One thing to keep in mind with a Credit Builder account from Self Lender is that this is essentially a loan. But unlike other personal loans where the cash goes to you, this loan goes toward the purchase of a CD. A CD, or certificate of deposit, is a savings instrument with a fixed rate of interest and a fixed payout or maturity date.

The process starts with you choosing the amount of money you’re comfortable paying each month.

“The customer picks a monthly payment amount of between $25 and $150, depending on how much they want to save,” Zafiros said. “They make the payments each month, and we report to the three major credit bureaus. Then, at the end of the loan period, they’ll receive a check for the amount they’ve saved.”

Screenshot from the Self Lender HomepageSo, what happens if you’re unable to make a payment on time? Or, what if you are unable to continue with the Credit Builder account at all? Self Lender recognizes that sometimes life gets in the way. Payments that are more than 15 days late will incur a late fee of 5% of the payment due but won’t be reported as late to the credit bureaus. If a payment is more than 30 days late, it will be reported as late on your credit report.

If you decide you are unable to continue paying into the Credit Builder account but have made at least one payment, you can close the account. If you do this, the money you have paid into the account will be returned to you, minus an early cancellation fee and/or early withdrawal fee for the CD proceeds.

The Effects of Timely Payments on Your Credit Score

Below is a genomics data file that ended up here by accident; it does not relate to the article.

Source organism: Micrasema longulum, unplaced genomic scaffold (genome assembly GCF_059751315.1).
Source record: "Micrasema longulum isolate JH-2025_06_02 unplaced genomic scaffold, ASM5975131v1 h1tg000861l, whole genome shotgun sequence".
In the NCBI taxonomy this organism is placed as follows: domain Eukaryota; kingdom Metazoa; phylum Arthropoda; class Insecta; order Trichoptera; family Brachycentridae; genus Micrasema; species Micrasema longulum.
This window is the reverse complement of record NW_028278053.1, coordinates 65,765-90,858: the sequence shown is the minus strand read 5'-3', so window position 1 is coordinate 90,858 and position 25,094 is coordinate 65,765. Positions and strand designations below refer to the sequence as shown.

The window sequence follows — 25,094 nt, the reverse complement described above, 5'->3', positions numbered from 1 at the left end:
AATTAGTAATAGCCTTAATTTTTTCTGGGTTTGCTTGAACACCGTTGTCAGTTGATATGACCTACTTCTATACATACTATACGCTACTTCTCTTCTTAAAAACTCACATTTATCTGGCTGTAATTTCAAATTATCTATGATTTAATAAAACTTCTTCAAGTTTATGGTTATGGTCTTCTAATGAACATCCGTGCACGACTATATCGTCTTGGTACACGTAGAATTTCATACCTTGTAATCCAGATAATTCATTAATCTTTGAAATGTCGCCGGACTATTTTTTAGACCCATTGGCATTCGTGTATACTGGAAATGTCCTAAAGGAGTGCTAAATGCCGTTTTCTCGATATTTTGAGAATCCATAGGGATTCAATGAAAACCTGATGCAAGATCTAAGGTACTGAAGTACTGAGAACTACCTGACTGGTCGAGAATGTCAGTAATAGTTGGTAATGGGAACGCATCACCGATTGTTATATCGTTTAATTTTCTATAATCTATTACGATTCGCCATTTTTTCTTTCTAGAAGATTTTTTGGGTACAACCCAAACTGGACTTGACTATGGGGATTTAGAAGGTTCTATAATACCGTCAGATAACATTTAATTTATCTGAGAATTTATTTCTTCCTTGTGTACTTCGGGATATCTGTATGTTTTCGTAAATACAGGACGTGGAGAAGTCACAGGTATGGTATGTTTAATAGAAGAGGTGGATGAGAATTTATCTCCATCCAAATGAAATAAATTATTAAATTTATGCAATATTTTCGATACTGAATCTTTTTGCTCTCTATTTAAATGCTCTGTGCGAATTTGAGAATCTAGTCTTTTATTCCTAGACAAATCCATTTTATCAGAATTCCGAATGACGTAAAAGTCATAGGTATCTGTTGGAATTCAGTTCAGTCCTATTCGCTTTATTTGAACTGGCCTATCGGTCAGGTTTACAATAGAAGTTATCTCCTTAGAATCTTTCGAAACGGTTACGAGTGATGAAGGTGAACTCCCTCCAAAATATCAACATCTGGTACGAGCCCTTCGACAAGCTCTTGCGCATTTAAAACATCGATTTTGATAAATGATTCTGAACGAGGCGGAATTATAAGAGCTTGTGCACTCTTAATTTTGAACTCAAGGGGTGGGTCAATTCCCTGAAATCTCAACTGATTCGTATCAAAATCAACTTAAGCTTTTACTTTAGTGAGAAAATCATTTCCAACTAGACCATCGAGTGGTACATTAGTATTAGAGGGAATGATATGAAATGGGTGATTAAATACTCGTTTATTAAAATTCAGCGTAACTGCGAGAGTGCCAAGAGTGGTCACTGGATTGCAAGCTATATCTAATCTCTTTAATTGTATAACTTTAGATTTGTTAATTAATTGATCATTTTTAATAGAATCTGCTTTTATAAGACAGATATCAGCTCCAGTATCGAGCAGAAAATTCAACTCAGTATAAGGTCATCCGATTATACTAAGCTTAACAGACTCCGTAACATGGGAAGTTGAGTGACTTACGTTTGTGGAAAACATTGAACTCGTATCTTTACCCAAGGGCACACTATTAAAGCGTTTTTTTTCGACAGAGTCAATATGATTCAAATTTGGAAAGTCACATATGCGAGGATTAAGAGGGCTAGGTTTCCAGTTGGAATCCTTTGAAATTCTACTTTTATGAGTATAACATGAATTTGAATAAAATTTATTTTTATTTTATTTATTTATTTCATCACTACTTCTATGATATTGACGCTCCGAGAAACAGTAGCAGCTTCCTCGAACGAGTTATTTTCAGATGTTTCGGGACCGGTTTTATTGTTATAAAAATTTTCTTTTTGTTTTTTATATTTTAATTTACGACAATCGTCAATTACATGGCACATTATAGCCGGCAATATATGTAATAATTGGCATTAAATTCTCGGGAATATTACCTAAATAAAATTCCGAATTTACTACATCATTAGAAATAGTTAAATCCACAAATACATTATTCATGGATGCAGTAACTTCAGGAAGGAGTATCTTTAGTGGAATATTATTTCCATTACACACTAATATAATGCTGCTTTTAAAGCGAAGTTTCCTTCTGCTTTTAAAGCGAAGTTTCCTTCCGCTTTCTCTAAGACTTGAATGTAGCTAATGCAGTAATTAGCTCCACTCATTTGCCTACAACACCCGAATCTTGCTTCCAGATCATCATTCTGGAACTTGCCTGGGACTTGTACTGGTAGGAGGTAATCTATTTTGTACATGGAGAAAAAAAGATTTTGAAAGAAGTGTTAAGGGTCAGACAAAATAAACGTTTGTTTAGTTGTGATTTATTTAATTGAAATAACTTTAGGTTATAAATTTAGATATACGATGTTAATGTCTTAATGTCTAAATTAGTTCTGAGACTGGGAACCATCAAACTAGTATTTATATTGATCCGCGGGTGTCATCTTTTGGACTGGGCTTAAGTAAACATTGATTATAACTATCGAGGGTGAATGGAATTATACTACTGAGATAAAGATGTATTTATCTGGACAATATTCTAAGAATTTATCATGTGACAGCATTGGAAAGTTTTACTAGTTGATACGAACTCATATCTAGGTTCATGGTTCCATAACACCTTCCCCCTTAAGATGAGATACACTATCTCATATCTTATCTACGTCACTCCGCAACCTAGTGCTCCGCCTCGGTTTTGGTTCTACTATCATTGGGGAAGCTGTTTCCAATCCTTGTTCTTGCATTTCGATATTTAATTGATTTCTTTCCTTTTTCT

A Credit Builder account from Self Lender is reported to the credit bureaus as an installment loan. If you make monthly payments on time, this payment history becomes part of your credit profile. And, since payment history accounts for 35% of your FICO credit score, making these payments on your Credit Builder account can lead to a steady rise in your score.

“Our average customer starts off with a credit score in the mid- to high-500s, and within six to nine months, we typically see a sizable increase,” Zafiros said.

“I was extremely pleased with Self Lender. Not only did I save $1,100, but my credit score went up 43 points. Because of this I was able to obtain a credit card and now I am on my way to better credit scores. Thank You!! Self Lender!!” — Mmagallon, Self Lender client

Most people who choose a Credit Builder loan can expect to begin seeing improvements to their credit score in as little as 45 to 60 days. Continue through the full term of the loan, and you can expect to see your score continue to increase. At the end of the payment period, the amount held in the CD is released to you, and you’ve built both a credit history and extra savings. It’s as simple as that.

Self Lender’s Future Plans Include a Secured Credit Card

Many consumers who are looking to improve their credit scores want to do so to get a credit card. Self Lender recognizes this need and is currently testing a new program designed just for those folks. Zafiros explained how this new feature will work.

“This is a new program for customers who have made it through the loan process and are ready to move forward with building their credit further,” he said. “We will soon be able to roll them directly into a secured credit card if they’re interested. So, for example, rather than receiving a $500 check at the end of the loan, we can take $300 from that and open up a secured card for them and send them the remaining $200.”

Credit rating agencies like to see different types of credit in someone’s credit history. Having paid off an installment loan, and now having a revolving credit line, can add even more points to your score. Also, maintaining a credit relationship with an institution and continuing to make on-time payments is further proof of your creditworthiness.

With its Credit Builder account available to almost anyone in the US, Self Lender is putting improved credit within reach of thousands of Americans. This unique concept is teaching consumers the value of maintaining a good payment history, while helping them build credit and grow savings.